Friday, May 16, 2008

News from Los Alamos National Laboratory for May 12 - 16

In Pictures: A look inside what may be
the world's faste
st supercomputer

New Roadrunner is expected to break the petaflop barrier when tested later this month

Taking up 6,000 square feet and weighing in at 500,000 pounds, the latest version of the IBM Ro
adrunner supercomputer is nearly complete. Engineers and technicians are in the process of finishing its assembly and expect to begin running tests within a few weeks to gauge its performance, according to Don Grice, chief engineer on the Roadrunner project. Grice said he is highly confident that the new system will break the petaflop barrier, which is akin to the four-minute mile of supercomputing. See the story here.

IBM close to breaking
petaflops barrier

Los Alamos effort got extension to
Top 500 deadline

IBM Corp. and the Los Alamos National Laboratory are in a race with time to break the petaflops barrier in computing. If they succeed, the milestone would give major bragging rights for both organizations. "It will be quite exciting if they are able to hit that mark, but it's still unclear if they can do it," said Jack Dongarra, a professor at the University of Tennessee who helps manage the Top 500 list of the world's most powerful computers. Read more here.

IBM Unsheathes
New Cell Blade

Earlier today IBM announced the new BladeCenter QS22, a new blade server that incorporates the latest Cell processor, the PowerXCell 8i. While the new name might not exactly roll off your tongue, IBM has managed to address one of the Cell's major technical shortcomings (at least for the HPC crowd), namely much better double precision floating point performance. The QS22 hardware will end up in the third phase of the "Roadrunner" supercomputer installation at Los Alamos National Laboratory. Each compute node in the Roadrunner cluster is made up of two dual-core Opteron dual-core processors and four Cell processors. The final result will be a petaflop machine that is capable of some of the most advanced nuclear weapons simulation work done under the direction of the National Nuclear Security Administration. Get the whole story here.

UNM-Los Alamos Develops High-Tech Degree

Northern New Mexico has a pressing need for skilled technicians in a variety of fields, according to a labor market assessment conducted by UNM-Los Alamos over the past year. To meet that demand, the branch is developing a new Associate of Applied Science in Applied Technologies. Los Alamos National Laboratory has committed to support the program with a seven-year, $70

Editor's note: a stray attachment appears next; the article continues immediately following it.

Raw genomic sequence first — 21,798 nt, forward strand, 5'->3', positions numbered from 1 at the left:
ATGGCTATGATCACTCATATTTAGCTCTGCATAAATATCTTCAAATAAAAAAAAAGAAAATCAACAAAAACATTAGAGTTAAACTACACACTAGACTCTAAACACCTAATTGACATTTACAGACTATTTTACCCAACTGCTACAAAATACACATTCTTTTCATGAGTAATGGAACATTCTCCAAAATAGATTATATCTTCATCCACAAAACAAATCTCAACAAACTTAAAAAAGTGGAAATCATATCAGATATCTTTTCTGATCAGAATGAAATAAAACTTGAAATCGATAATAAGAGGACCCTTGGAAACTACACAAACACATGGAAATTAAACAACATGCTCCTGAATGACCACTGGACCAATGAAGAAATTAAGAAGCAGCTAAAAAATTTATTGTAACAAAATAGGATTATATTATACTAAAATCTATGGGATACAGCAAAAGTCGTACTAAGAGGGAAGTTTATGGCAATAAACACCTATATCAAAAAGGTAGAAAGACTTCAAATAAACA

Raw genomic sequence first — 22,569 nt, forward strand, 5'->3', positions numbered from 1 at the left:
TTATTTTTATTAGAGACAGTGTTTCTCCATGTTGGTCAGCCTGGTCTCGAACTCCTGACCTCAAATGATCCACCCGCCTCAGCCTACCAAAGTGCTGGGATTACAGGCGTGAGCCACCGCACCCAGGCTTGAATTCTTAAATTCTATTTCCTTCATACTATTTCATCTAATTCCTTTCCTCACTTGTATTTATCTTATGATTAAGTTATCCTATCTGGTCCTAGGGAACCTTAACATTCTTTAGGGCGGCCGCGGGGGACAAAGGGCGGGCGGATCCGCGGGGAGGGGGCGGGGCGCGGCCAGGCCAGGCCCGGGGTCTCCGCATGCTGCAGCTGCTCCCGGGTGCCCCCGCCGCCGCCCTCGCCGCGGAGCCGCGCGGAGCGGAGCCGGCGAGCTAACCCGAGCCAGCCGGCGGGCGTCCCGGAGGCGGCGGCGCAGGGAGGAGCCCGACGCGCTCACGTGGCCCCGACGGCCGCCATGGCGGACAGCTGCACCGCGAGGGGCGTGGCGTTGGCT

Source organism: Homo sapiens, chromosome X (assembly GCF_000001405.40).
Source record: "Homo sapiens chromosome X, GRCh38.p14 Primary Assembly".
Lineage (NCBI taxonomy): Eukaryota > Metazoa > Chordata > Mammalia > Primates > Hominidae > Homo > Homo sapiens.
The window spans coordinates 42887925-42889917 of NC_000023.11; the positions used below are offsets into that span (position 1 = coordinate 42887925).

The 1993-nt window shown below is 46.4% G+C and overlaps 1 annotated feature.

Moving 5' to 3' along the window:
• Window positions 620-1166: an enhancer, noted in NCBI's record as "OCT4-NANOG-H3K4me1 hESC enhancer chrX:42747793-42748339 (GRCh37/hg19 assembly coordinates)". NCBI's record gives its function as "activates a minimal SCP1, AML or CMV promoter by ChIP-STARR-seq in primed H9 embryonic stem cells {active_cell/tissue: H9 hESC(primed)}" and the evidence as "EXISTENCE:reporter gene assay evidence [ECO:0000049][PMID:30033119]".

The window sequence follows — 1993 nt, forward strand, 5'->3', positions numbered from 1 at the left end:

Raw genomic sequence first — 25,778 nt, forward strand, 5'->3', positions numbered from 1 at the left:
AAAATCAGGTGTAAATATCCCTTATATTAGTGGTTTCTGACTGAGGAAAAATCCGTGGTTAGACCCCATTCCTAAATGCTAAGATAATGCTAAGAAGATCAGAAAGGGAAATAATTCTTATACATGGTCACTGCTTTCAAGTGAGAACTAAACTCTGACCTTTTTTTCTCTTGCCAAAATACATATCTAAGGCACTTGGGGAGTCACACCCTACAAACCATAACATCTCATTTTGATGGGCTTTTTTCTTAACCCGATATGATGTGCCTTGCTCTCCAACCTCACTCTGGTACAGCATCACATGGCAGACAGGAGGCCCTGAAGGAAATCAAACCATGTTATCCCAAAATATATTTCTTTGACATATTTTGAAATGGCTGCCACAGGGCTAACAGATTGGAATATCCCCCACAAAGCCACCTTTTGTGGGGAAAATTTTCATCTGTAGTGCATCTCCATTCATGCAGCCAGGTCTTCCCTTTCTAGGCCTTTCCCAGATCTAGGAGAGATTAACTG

0,000 grant. See UNM Today here.

Pursuit of knowledge has no end

Anastasio gives commencement address at Northern

Laboratory Director Michael Anastasio encouraged more than 200 graduates at Northern New Mexico College to continue their pursuit of knowledge and to take on challenges as they begin the next stage of their lives. Anastasio delivered the keynote address at Northern's commencement ceremony last Saturday in Eagle Memorial Gymnasium on the college's campus in EspaƱola. Ready the Daily NewsBulletin daily!

Wallace testifies in Senate on climate change impacts

Terry Wallace, principal associate director for Science, Technology, and Engineering (PADSTE), testified this morning before the U.S. Senate Committee on Energy and Natural Resources regarding the Laboratory’s efforts to develop tools for understanding and mitigating the consequences of global climate change and the growing demand for energy. The Senate Committee is examining the impacts of climate change on the reliability, security, economics, and design of critical energy infrastructure in coastal regions. The hearing is scheduled to begin at 7:45 a.m. Mountain Daylight Time (MDT). Click here to read Wallace's prepared remarks to the committee.

Latest issue of 1663 now available

This issue provides an in-depth introduction to Roadrunner, which merges two different types of microprocessors into a computing system that will allow Lab scientists to enhance their understanding of everything from HIV vaccine development to nuclear weapons physics. In a related vein, 1663 provides an in-depth look at the Monte Carlo N-Particle (MCNP) code developed at Los Alamos. The code can help doctors calculate how many gamma-ray photons will be absorbed by cancer cells during radiation therapy just as easily as it can help wildcatters predict the best locations to drill for oil. Also in this issue, read about the Los Alamos Pulsed Field Facility, also known as the Magnet Lab, which is a part of the National High Magnetic Field Laboratory. The facility is essential for scientists wishing to investigate new and exotic materials, including researchers trying to decipher the mysteries of high-temperature superconductors. Enjoy the May issue of 1663 here.

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